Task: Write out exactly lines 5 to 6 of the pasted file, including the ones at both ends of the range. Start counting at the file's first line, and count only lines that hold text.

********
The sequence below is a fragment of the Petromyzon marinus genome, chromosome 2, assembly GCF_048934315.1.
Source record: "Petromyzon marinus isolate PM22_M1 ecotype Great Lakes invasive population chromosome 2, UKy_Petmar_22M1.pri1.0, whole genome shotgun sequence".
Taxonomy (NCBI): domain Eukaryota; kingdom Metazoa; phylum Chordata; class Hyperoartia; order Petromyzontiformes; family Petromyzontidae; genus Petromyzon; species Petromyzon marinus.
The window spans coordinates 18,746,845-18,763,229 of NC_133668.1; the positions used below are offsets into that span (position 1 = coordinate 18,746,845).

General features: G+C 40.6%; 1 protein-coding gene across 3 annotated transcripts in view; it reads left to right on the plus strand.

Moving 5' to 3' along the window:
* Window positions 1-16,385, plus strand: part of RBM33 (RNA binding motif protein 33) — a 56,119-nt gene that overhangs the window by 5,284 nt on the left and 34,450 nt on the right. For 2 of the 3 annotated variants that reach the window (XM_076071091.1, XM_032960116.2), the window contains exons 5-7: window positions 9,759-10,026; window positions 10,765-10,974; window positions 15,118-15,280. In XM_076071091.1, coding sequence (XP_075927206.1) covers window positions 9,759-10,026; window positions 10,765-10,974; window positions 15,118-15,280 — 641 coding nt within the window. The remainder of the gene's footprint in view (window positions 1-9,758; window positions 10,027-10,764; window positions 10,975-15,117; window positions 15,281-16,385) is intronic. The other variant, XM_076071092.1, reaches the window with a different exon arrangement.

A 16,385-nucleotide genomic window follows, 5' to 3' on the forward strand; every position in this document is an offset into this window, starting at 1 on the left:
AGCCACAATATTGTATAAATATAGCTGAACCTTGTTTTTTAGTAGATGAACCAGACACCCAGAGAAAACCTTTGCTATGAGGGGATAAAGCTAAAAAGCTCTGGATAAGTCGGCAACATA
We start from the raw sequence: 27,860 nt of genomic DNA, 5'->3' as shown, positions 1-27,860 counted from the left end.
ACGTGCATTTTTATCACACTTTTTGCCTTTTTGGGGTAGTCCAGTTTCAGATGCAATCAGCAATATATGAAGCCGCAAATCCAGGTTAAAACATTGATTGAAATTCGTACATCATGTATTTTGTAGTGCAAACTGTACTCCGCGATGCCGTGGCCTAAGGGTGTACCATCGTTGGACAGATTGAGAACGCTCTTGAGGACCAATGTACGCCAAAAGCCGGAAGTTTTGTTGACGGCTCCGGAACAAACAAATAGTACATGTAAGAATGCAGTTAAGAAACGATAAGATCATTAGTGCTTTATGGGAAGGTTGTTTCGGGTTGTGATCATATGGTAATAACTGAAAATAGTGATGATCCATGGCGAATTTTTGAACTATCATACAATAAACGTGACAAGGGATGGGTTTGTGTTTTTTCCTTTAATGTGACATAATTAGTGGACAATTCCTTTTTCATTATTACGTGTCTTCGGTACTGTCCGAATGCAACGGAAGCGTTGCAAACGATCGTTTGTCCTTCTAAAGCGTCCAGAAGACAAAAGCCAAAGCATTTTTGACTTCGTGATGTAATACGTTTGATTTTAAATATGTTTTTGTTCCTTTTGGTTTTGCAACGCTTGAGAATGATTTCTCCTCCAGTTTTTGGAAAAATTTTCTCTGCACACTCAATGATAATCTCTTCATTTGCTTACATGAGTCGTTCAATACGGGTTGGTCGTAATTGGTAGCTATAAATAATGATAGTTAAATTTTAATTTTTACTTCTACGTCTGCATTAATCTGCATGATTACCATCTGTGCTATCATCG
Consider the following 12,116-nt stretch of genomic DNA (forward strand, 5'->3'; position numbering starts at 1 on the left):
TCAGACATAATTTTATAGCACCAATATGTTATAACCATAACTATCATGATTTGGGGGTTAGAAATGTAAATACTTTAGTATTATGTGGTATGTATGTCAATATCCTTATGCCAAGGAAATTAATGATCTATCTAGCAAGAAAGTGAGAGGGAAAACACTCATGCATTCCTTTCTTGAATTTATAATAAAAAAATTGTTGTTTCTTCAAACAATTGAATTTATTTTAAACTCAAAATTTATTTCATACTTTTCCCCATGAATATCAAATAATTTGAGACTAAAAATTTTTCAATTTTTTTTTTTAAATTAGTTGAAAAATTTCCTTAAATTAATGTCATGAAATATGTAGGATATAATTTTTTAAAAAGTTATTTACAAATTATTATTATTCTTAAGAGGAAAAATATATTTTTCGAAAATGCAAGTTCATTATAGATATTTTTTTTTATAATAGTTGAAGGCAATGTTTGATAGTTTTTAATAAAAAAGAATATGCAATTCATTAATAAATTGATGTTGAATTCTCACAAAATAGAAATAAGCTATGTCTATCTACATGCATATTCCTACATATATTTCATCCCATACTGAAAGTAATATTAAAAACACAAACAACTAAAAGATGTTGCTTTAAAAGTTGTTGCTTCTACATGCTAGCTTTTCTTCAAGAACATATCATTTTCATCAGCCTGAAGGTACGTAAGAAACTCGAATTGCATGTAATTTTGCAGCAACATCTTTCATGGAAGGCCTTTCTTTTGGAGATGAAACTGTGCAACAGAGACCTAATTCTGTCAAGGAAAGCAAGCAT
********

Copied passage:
General features: G+C 40.6%; 1 protein-coding gene across 3 annotated transcripts in view; it reads left to right on the plus strand.

Moving 5' to 3' along the window: